A billion dreams rested on his shoulders for 24 years. October 10, 2013 felt like every other morning, until I happened to read the lines, ‘Master Blaster to retire after West Indies series’. That shook the core of my existence. In America, he means nothing but to the cricket loving millions he is a legend. A freak of nature when he stroked his bat, and yet when you see him you cannot help but see the 16 year old who first walked into the fields with a bat in his hand 24 years ago.
I am addicted to sports. I love my basketball, but my love affair with sports began with cricket. I have never been able to connect with NFL and NBA, although I love NBA. I grew up on International sports, and the patriotism you feel when you watch international sports is different. As a seven year old, very few things can hold your fascination for more than a few minutes. On one such fleeting moment, I glanced at our TV to see a young boy hit fours and sixes. If you don’t know cricket, sixes are equivalent to a homerun in baseball or a touchdown in football. I was hooked. He made cricket exciting to a seven year old, and I was never the same. I hear people exclaim, “Oh cricket is boring, and long”. Not when Sachin played. He made it fun, exciting and entertaining.
Sachin was more than cricket. With his thick curly hair and short stature, he was the boy next door. He could be the kid on the streets in India playing cricket, and yet he made magic with a bat. I became his biggest fan ever. I know there are a million girls who would say the same. I was different: I wanted to be a cricketer like him. Teenage girls in India had his poster in their rooms; I hid his picture in my book. He was the first man to have made it to my room. When I was growing up in India, there was no women’s cricket team. My dream to be a cricket player stays a dream, but I dared to dream because of him. If a short man could play international cricket, so could I. I was born with a height ego, and my world revolved around height. At 5’5 I have the ego of a seven-footer.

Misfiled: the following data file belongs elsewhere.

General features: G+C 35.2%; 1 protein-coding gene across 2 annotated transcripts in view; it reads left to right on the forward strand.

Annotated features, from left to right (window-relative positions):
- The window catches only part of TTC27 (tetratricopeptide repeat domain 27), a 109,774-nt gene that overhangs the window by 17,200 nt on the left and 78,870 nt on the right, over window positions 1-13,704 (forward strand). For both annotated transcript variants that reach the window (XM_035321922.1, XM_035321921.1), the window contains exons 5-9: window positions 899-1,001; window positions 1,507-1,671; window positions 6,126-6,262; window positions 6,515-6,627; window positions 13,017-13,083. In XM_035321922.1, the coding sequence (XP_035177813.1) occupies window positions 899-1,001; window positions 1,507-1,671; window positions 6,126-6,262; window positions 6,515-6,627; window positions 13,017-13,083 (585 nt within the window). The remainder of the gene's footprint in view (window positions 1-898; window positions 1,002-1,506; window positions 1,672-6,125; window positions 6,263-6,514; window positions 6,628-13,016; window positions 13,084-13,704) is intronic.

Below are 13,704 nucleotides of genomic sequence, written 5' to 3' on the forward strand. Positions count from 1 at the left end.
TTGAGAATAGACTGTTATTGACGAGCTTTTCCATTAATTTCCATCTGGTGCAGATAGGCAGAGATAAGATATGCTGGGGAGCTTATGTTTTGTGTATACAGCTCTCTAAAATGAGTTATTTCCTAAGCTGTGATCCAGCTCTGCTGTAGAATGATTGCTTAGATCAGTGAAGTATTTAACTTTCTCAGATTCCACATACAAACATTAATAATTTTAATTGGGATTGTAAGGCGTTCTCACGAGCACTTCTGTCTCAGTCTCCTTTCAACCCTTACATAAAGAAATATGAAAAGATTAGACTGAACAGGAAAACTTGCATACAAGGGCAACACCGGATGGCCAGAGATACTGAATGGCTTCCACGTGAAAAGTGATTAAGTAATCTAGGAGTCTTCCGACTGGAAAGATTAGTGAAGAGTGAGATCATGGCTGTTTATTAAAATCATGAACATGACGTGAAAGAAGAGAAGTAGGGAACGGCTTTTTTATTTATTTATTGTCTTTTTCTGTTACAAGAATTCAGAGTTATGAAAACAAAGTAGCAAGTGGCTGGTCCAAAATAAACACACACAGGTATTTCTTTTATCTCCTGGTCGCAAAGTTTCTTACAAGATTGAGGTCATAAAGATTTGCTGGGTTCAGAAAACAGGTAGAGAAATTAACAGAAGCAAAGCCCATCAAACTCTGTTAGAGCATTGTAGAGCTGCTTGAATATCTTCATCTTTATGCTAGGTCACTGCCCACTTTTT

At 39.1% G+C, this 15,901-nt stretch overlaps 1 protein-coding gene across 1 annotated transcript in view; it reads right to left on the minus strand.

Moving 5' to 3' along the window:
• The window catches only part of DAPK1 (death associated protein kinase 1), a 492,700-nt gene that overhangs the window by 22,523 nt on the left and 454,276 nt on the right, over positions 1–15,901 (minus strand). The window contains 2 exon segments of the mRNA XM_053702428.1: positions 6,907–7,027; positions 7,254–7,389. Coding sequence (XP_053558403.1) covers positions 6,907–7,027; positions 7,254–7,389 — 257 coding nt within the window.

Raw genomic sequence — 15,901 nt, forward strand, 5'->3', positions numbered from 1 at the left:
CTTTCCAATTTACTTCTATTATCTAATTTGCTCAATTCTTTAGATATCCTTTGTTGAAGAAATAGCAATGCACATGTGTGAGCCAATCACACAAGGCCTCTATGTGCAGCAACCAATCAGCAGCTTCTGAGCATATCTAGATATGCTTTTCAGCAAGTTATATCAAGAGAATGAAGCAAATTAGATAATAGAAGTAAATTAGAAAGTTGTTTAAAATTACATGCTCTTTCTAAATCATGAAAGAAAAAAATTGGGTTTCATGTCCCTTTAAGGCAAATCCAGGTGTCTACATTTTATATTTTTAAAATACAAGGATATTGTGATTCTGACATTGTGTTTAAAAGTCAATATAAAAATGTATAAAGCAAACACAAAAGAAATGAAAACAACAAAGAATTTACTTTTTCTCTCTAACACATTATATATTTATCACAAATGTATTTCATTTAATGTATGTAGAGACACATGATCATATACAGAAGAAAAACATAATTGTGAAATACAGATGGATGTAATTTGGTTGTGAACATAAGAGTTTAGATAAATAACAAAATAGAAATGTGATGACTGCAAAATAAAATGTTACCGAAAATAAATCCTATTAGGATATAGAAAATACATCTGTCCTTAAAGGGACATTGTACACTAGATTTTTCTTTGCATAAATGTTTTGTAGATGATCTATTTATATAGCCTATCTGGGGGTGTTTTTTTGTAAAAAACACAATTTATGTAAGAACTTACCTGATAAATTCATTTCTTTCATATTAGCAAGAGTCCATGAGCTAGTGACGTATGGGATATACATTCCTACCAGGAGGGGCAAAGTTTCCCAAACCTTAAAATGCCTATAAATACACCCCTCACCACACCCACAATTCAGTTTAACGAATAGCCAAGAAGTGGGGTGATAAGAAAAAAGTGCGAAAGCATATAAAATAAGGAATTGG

Until 2001, my schedule was based on when Sachin and India played cricket. In 2001 I came to the US. I read my Sachin news but could not watch the games. In 2011, I watched the Indian world cup on TV. I watched my guys play their hearts out. I sacrificed my Saturday night sleep as I watched cricket games on TV, and for the duration of the world cup, I was the seven year old in India again. It was exciting, entertaining and a bonus offer for all my sleepless nights- my team won the world cup.
I am a huge Michael Jordan fan, which is surprising to people because here I am an Indian girl who was raised in India, and I love Michael Jordan. I watched his plays and honed my basketball skills as a teenager. My coach made us watch his games to see how to play basketball. When he retired, I was in India crying my heart out because he was leaving me. I feel those emotions again, just a lot more intense.
Sachin and I go back 24 years. I have never watched cricket without him, and as I try to ponder I cannot imagine cricket without him. He was cricket to me, and every time I watch him to this day I become the little seven year sitting on the floor staring at the screen. I remember screaming at the TV when he got out, I remember running to watch the pepsi commercial that featured him each time it was on TV, and the many school nights I stayed up to watch his play. It’s the end of an era and for people like me who only remember cricket through him- it is never going to be the same.
There might be another player who might break his records, but there will only be one Sachin Tendulkar. A billion dreams rested on his shoulder, and he made those dreams a reality every single day for 24 years. Sachin, thank you for daring me to dream the impossible, for making the kid next door the coolest thing to be and for inspiring a generation! You will forever be missed in the blue uniform. You will forever be our little master.